Congress, do your job
It is now a full month since the $600 Federal Pandemic Unemployment Compensation benefits expired, leaving millions of families in America with far less money to cover basic necessities. Meanwhile, with the pandemic still not under control, jobs remain scarce. But with no response from Senate Republicans to the Covid relief package that the House passed in May, the Senate remains on vacation as hunger and homelessness rise. As the Washington Post’s Eli Rosenberg and Heather Long report, the people that were paying their mortgage or rent and feeding their families with that unemployment benefit are not likely to forget Congress’s inaction.
Shawn Gabriel, a single father of two in Parma, Ohio, has learned what it means to struggle since he lost his construction job in March. His landlord sent him an eviction notice after he was a few days late on August rent. Gabriel keeps looking for work, but for now his family is living off of $189 a week that he gets in unemployment benefits, which is not enough to cover his $950 rent, let alone food, electric, Internet and other expenses. But the bulk of his frustration has been reserved for one place: Congress, whose members left town in August after letting the $600-a-week unemployment bonus that millions of people like Gabriel have been relying on expire. “Most of them are rich. They don’t struggle. They get paid,” Gabriel said. “I think they should have come to an agreement.”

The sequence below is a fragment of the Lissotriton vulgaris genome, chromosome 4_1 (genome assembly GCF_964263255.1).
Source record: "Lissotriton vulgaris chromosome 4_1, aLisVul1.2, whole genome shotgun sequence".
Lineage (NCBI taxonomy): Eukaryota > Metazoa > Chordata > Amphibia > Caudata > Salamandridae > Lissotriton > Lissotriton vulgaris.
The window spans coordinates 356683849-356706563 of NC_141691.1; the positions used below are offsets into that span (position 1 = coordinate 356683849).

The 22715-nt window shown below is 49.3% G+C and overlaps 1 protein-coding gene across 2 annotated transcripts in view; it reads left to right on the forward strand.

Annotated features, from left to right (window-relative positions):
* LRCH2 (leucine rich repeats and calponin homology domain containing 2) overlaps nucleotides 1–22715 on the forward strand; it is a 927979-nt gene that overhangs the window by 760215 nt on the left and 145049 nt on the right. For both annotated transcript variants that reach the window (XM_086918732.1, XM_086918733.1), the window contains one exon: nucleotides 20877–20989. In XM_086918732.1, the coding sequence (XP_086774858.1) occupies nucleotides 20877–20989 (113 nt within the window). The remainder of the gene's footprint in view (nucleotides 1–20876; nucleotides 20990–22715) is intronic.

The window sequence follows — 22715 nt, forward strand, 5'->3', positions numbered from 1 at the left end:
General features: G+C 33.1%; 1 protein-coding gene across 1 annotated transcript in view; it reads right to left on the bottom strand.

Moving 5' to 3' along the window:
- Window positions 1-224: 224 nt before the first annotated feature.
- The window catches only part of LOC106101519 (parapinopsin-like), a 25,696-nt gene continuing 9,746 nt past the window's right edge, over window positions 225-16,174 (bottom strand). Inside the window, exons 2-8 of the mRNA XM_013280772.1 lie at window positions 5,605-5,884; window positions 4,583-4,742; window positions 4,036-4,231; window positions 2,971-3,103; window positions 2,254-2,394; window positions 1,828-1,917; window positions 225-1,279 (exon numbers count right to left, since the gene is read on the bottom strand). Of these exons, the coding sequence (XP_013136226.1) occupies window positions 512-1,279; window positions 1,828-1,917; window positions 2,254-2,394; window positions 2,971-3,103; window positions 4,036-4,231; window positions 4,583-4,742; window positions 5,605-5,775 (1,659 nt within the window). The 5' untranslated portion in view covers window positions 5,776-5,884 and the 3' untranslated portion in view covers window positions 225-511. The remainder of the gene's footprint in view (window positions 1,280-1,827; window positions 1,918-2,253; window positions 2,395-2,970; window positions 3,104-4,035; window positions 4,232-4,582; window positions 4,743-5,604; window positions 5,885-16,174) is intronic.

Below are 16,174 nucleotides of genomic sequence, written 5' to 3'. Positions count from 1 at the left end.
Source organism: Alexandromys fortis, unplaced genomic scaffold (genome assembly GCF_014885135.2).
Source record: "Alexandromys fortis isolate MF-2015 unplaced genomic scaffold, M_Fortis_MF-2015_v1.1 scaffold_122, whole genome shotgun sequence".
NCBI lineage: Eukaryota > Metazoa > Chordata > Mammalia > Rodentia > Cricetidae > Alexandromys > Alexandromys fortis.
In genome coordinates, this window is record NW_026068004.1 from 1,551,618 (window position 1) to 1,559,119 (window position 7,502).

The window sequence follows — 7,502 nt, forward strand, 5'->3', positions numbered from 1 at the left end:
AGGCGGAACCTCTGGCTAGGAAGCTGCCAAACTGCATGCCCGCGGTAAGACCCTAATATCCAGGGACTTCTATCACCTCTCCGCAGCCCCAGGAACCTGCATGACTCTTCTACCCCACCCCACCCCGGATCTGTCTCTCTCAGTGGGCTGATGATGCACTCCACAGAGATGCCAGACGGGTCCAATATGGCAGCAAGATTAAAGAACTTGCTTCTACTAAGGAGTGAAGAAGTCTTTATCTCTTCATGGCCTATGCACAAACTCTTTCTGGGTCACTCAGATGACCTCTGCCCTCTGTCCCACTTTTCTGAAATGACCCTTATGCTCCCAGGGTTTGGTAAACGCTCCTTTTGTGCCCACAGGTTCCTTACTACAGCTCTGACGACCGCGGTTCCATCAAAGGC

Post-disaster mental health funding falls short
Disasters like Hurricane Laura leave a long shadow on the mental health of many people they affect, with psychological consequences that often extend years after the physical recovery is complete. But the United States has only one federal program to support post-disaster mental health: FEMA’s Crisis Counseling Program (CCP), which federal officials say is intended only as a supplement to local mental health services. Dean Russell and Jamie Smith Hopkins of Columbia Journalism Investigations and the Center for Public Integrity report on how this important program currently falls short of need.
States are required to plan for the mental-health consequences of disasters. Officials said they’re grateful when they get (FEMA Crisis Counseling Program) funding and appreciate the flexibility to plan the response they think will suit their communities best. But the way the program works can also impede efforts to help. Though disasters always impact mental health, states don’t automatically get the funding. Wildfires often aren’t deemed large enough to qualify. When events do pass the magic threshold, states must complete long applications justifying the need. Iowa’s most recent request, for instance, ran 168 pages. And states must fill out two applications if they want to access the full program because FEMA splits it into “immediate” and “regular” phases. The second application can take months to be approved.
Number of the Day
75.6% – Percentage of “prime-age” (25-54) workers in Louisiana who were employed in 2019 – a decrease of 1.9 percentage points since 2007. Louisiana’s employment-to-population ratio consistently trails the rest of the nation. (Source: Pew Charitable Trusts)